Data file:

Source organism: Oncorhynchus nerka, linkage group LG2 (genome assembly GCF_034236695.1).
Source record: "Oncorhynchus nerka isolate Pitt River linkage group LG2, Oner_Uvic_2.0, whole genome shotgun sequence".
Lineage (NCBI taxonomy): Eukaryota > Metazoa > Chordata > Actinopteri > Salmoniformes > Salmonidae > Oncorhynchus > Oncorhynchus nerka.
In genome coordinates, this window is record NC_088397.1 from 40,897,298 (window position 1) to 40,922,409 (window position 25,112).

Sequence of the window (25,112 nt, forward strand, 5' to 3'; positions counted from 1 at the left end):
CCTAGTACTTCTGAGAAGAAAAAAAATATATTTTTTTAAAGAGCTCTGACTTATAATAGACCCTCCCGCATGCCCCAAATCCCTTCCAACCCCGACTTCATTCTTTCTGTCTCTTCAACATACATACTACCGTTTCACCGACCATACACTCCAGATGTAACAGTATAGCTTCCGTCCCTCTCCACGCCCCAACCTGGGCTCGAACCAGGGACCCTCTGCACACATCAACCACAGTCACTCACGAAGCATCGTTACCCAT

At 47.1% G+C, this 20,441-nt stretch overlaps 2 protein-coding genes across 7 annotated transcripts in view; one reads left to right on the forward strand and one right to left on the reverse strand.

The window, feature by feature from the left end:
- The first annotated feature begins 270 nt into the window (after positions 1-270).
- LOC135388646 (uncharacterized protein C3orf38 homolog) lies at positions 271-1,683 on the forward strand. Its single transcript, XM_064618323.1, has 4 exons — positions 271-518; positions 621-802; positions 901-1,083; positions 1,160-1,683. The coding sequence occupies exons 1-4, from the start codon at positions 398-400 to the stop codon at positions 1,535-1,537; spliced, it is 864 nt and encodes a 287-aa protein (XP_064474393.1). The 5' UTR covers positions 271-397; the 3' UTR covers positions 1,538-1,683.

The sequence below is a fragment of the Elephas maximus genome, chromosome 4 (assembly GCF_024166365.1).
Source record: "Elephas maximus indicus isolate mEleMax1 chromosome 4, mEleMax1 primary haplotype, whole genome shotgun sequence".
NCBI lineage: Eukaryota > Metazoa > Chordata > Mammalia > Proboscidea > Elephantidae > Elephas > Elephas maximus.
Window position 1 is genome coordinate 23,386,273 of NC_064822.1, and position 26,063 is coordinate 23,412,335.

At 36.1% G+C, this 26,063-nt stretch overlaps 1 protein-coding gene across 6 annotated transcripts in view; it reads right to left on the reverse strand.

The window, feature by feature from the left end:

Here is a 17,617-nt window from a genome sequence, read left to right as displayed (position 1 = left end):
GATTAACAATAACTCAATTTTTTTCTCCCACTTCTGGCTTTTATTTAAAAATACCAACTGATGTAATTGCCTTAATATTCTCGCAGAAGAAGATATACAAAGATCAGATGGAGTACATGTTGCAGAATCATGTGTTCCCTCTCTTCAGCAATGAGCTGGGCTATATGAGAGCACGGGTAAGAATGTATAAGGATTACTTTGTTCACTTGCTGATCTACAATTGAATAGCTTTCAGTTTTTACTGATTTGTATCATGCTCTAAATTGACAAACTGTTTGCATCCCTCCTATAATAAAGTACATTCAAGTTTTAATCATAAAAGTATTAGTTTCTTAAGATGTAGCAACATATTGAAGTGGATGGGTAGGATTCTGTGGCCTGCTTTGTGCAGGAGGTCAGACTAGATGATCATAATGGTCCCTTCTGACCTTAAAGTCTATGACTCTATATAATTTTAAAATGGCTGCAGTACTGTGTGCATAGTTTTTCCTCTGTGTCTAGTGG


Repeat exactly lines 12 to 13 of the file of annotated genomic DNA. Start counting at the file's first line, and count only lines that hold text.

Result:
Source record: "Elephas maximus indicus isolate mEleMax1 chromosome 4, mEleMax1 primary haplotype, whole genome shotgun sequence".
NCBI lineage: Eukaryota > Metazoa > Chordata > Mammalia > Proboscidea > Elephantidae > Elephas > Elephas maximus.